The Full Federal Court has dismissed an appeal by the Byron Bay craft brewery, Stone & Wood, in its dispute with Victorian craft brewery Elixir over use of the term “Pacific Ale” in Stone & Wood Group Pty Ltd v Intellectual Property Development Corporation Pty Ltd  FCAFC 29 (9 March 2018).
Stone & Wood had failed at first instance to establish that Elixir’s use of the term amounted to passing off, misleading and deceptive conduct under the Australian Consumer Law or an infringement of its registered trade mark. They had also failed to defend a cross-claim by Elixir that Stone & Wood had made groundless threats to bring an action for trade mark infringement.
Stone & Wood appealed against the orders dismissing its claims for passing off and under the Australian Consumer Law and also sought leave to appeal the primary judge’s orders on the groundless threats claim, although they did not appeal the decision on the trade mark infringement aspect of the case.
In November 2010, Stone & Wood started selling its Stone & Wood Pacific Ale, having chosen the name ‘Pacific Ale’ because it reflects the place where the beer is brewed and they considered that the word ‘Pacific’ generates a “calming, cooling emotional response”. In about January 2015, Elixir launched a beer named ‘Pacific Ale’ under the Thunder Road brand (Thunder Road Pacific Ale), which they re-named ‘Pacific’, following letters of demand from Stone & Wood. At the time Thunder Road Pacific Ale was launched, the only beer named ‘Pacific Ale’ being sold in Australia was the Stone & Wood Pacific Ale (there were some other beers using ‘Pacific Ale’ or ‘Pacific’ but most were produced and sold after Stone & Wood introduced its Pacific Ale to the market).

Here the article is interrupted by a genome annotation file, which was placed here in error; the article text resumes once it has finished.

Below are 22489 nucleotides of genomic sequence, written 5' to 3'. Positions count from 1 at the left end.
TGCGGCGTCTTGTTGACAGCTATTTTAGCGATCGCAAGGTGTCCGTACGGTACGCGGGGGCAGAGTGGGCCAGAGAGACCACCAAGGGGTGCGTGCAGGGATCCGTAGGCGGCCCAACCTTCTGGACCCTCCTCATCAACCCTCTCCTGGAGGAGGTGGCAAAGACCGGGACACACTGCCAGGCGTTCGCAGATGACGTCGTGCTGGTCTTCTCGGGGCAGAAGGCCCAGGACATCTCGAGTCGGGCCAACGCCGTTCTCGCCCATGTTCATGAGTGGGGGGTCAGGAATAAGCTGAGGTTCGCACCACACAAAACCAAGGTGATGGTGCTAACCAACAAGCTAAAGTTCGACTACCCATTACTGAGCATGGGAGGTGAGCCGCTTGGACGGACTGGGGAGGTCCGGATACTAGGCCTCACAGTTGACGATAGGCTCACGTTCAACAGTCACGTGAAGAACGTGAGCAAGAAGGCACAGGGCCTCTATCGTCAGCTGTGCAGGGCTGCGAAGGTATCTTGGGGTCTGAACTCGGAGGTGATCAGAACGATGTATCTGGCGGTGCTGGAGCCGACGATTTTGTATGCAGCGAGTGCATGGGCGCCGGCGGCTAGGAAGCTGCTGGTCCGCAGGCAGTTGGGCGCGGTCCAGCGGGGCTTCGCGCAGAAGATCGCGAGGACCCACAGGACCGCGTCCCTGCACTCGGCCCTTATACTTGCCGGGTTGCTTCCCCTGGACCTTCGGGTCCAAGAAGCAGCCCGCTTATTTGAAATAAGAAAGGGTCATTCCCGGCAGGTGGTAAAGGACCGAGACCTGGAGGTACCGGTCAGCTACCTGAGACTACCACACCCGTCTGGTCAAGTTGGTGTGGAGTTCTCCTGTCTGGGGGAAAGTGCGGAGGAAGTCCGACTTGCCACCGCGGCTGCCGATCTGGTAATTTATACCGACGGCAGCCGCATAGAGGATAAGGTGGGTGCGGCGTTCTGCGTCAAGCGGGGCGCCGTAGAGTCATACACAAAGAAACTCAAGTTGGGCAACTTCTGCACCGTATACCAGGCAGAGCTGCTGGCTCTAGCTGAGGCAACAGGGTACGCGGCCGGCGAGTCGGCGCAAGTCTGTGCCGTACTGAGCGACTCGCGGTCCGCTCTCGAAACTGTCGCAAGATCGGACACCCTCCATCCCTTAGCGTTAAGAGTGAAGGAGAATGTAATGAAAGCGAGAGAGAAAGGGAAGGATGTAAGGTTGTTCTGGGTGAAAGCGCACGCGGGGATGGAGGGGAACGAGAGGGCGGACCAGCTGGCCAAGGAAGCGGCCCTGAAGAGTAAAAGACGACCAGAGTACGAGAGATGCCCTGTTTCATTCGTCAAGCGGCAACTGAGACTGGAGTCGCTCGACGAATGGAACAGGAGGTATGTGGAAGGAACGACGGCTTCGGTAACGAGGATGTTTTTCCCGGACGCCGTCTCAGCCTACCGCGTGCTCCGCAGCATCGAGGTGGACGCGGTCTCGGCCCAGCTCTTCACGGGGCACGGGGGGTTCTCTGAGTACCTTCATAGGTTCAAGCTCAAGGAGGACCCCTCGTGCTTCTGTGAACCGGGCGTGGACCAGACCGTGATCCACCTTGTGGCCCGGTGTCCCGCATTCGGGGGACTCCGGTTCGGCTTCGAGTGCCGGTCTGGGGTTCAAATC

Images of the products in contention are presented below:
At first instance, Stone & Wood argued that Elixir’s use of the names ‘Pacific Ale’ and ‘Pacific’ would lead consumers to order or buy the Thunder Road beer when they intended to order or buy Stone & Wood Pacific Ale and/or that Elixir falsely represented to consumers that the Thunder Road beer was promoted, distributed and/or sold with the licence or authority of Stone & Wood, or that that there was a connection with Stone & Wood Pacific Ale.
The primary judge noted that “at the time the Thunder Road Pacific Ale was launched, Elixir was aware that Stone & Wood were producing a beer called ‘Pacific Ale’; knew there were a lot of consumers who, when they saw the name Stone & Wood, would think of Stone & Wood Pacific Ale; knew that the name ‘Pacific Ale’ had come to be very closely associated with Stone & Wood in Australia; and knew that Stone & Wood Pacific Ale had a good reputation in the craft beer market”.
His Honour also noted that in choosing the name ‘Pacific Ale’, Elixir was to some extent seeking to take advantage of the success of the product of that name in the Stone & Wood range but he did not believe that they intended to obtain an advantage by consumers thinking the Thunder Road product was Stone & Wood Pacific Ale or that there was an association between Thunder Road and Stone & Wood or its product.